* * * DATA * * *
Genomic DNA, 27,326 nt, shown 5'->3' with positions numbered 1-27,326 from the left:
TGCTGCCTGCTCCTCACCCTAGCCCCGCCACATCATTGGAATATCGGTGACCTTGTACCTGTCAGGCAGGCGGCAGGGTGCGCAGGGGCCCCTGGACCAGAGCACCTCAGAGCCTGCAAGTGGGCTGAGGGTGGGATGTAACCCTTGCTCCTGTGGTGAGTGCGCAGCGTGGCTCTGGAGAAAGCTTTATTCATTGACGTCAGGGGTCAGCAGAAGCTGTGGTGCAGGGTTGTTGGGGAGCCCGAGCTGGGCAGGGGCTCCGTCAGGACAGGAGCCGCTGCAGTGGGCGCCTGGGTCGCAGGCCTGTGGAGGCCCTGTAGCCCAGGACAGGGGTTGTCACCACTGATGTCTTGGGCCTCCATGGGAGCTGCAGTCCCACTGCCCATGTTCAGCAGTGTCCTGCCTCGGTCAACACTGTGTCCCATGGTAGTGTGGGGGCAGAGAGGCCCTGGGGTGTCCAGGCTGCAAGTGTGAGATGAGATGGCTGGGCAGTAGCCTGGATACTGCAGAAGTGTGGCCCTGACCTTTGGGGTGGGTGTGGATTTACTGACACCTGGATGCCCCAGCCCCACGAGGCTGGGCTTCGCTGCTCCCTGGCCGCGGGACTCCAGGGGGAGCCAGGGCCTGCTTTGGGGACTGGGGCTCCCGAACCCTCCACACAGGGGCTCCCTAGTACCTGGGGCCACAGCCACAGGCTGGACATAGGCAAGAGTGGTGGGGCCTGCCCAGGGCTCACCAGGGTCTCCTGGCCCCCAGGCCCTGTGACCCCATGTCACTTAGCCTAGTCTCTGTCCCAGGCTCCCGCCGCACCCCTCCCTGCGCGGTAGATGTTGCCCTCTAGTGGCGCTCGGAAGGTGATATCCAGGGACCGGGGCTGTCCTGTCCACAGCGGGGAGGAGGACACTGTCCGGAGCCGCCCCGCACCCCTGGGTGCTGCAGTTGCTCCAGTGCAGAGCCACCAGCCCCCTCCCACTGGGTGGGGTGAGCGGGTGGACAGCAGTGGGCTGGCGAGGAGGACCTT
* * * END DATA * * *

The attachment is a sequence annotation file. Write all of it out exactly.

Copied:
Genomic DNA, 27,326 nt, shown 5'->3' with positions numbered 1-27,326 from the left:
TGCTGCCTGCTCCTCACCCTAGCCCCGCCACATCATTGGAATATCGGTGACCTTGTACCTGTCAGGCAGGCGGCAGGGTGCGCAGGGGCCCCTGGACCAGAGCACCTCAGAGCCTGCAAGTGGGCTGAGGGTGGGATGTAACCCTTGCTCCTGTGGTGAGTGCGCAGCGTGGCTCTGGAGAAAGCTTTATTCATTGACGTCAGGGGTCAGCAGAAGCTGTGGTGCAGGGTTGTTGGGGAGCCCGAGCTGGGCAGGGGCTCCGTCAGGACAGGAGCCGCTGCAGTGGGCGCCTGGGTCGCAGGCCTGTGGAGGCCCTGTAGCCCAGGACAGGGGTTGTCACCACTGATGTCTTGGGCCTCCATGGGAGCTGCAGTCCCACTGCCCATGTTCAGCAGTGTCCTGCCTCGGTCAACACTGTGTCCCATGGTAGTGTGGGGGCAGAGAGGCCCTGGGGTGTCCAGGCTGCAAGTGTGAGATGAGATGGCTGGGCAGTAGCCTGGATACTGCAGAAGTGTGGCCCTGACCTTTGGGGTGGGTGTGGATTTACTGACACCTGGATGCCCCAGCCCCACGAGGCTGGGCTTCGCTGCTCCCTGGCCGCGGGACTCCAGGGGGAGCCAGGGCCTGCTTTGGGGACTGGGGCTCCCGAACCCTCCACACAGGGGCTCCCTAGTACCTGGGGCCACAGCCACAGGCTGGACATAGGCAAGAGTGGTGGGGCCTGCCCAGGGCTCACCAGGGTCTCCTGGCCCCCAGGCCCTGTGACCCCATGTCACTTAGCCTAGTCTCTGTCCCAGGCTCCCGCCGCACCCCTCCCTGCGCGGTAGATGTTGCCCTCTAGTGGCGCTCGGAAGGTGATATCCAGGGACCGGGGCTGTCCTGTCCACAGCGGGGAGGAGGACACTGTCCGGAGCCGCCCCGCACCCCTGGGTGCTGCAGTTGCTCCAGTGCAGAGCCACCAGCCCCCTCCCACTGGGTGGGGTGAGCGGGTGGACAGCAGTGGGCTGGCGAGGAGGACCTT